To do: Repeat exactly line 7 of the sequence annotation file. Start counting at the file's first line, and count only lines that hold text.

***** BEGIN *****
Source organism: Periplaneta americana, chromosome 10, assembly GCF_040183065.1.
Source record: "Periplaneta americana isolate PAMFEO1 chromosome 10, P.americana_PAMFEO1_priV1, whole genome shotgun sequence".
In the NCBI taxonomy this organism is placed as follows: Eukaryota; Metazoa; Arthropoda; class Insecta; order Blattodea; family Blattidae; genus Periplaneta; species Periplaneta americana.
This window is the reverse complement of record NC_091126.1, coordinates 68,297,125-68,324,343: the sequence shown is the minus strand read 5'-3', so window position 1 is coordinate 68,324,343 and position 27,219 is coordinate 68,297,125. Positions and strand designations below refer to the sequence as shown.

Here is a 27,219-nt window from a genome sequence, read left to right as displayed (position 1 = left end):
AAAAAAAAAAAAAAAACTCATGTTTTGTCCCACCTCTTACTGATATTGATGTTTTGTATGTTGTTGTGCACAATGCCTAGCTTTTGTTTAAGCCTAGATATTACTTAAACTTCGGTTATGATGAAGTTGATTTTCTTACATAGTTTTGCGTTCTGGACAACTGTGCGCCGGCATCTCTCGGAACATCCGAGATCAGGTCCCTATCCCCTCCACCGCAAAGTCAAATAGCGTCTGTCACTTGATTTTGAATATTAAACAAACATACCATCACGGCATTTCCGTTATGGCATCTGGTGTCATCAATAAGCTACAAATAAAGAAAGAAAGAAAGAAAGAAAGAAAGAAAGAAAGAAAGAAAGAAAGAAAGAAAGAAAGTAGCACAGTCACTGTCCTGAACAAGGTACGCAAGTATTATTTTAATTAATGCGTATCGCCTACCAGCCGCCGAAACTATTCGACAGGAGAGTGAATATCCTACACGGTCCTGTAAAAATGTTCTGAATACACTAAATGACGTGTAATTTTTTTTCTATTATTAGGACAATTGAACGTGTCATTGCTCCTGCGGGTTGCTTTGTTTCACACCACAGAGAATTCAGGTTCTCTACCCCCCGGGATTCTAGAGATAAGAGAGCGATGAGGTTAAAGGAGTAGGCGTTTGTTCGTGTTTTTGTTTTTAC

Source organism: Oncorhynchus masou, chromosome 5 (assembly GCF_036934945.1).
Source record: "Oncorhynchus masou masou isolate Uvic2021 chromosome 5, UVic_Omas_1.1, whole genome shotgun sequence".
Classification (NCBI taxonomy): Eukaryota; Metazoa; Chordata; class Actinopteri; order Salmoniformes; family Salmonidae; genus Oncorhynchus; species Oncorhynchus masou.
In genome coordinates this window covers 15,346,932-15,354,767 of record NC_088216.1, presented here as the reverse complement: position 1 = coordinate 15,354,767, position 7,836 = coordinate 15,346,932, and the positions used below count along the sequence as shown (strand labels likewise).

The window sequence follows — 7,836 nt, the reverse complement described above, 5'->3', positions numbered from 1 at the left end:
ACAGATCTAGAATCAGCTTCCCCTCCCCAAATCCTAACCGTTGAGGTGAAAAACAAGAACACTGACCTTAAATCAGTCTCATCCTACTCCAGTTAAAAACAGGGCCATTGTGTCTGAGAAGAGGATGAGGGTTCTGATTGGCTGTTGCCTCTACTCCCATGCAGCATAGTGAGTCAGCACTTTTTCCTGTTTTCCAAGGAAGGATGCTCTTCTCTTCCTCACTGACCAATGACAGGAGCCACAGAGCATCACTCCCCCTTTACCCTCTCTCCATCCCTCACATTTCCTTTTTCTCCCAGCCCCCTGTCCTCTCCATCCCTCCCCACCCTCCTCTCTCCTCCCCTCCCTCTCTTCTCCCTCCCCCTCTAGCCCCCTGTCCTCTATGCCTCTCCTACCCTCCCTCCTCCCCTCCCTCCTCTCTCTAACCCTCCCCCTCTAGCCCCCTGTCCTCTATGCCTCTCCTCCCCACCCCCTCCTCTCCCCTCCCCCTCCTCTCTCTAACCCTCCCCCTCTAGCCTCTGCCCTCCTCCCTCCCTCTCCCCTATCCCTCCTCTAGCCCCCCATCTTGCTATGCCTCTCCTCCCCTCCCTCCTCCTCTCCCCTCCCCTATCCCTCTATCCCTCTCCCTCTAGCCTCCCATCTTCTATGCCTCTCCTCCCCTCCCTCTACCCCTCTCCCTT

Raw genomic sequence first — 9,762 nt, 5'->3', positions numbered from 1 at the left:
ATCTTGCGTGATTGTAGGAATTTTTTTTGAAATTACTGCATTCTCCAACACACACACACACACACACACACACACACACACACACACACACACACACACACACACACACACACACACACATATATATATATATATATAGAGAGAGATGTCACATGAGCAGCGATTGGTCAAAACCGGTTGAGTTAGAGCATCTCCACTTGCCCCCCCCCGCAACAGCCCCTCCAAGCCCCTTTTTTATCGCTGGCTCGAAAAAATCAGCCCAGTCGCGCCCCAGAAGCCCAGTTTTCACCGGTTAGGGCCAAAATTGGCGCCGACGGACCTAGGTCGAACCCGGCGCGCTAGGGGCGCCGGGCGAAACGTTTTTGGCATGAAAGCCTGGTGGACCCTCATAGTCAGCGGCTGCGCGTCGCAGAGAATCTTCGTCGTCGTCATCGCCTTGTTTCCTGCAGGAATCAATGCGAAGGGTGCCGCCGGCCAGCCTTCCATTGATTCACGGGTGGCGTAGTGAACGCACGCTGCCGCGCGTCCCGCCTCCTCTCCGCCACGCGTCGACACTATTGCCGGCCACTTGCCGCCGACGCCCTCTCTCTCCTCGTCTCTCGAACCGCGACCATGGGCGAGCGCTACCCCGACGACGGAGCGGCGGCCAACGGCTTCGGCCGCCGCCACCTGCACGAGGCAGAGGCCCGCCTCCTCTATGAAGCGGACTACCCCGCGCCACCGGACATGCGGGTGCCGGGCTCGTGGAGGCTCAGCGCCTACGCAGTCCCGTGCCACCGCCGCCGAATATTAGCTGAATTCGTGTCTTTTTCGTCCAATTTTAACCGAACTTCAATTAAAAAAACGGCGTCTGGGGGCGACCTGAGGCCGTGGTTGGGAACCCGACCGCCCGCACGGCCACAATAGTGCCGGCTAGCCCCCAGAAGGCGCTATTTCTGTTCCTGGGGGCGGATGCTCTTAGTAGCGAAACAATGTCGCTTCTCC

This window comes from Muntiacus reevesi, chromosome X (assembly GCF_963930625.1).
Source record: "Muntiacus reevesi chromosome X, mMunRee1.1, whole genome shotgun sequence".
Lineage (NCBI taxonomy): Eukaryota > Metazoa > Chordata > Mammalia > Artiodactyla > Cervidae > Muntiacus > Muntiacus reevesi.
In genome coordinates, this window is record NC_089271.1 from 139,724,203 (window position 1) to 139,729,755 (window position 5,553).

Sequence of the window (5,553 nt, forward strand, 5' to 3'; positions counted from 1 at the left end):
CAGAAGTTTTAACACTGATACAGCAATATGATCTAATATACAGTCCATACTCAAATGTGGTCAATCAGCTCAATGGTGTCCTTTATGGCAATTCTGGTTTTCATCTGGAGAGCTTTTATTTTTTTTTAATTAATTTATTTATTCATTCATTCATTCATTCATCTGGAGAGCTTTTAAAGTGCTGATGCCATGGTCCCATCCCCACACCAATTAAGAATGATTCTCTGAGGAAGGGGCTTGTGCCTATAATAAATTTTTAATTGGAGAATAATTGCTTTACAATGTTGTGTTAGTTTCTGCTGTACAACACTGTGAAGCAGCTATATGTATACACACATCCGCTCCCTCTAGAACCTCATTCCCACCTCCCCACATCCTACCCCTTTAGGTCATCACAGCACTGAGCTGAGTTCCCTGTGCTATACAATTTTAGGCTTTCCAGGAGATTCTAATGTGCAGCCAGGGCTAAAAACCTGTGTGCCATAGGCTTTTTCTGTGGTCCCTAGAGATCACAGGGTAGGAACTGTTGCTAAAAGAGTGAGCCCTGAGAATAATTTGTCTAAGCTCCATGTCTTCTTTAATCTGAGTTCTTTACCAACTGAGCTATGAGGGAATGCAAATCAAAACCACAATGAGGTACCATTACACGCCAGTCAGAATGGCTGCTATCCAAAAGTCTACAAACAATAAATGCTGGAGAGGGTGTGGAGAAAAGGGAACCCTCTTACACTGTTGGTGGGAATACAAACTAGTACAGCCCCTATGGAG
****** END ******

Source organism: Oncorhynchus masou, chromosome 5 (assembly GCF_036934945.1).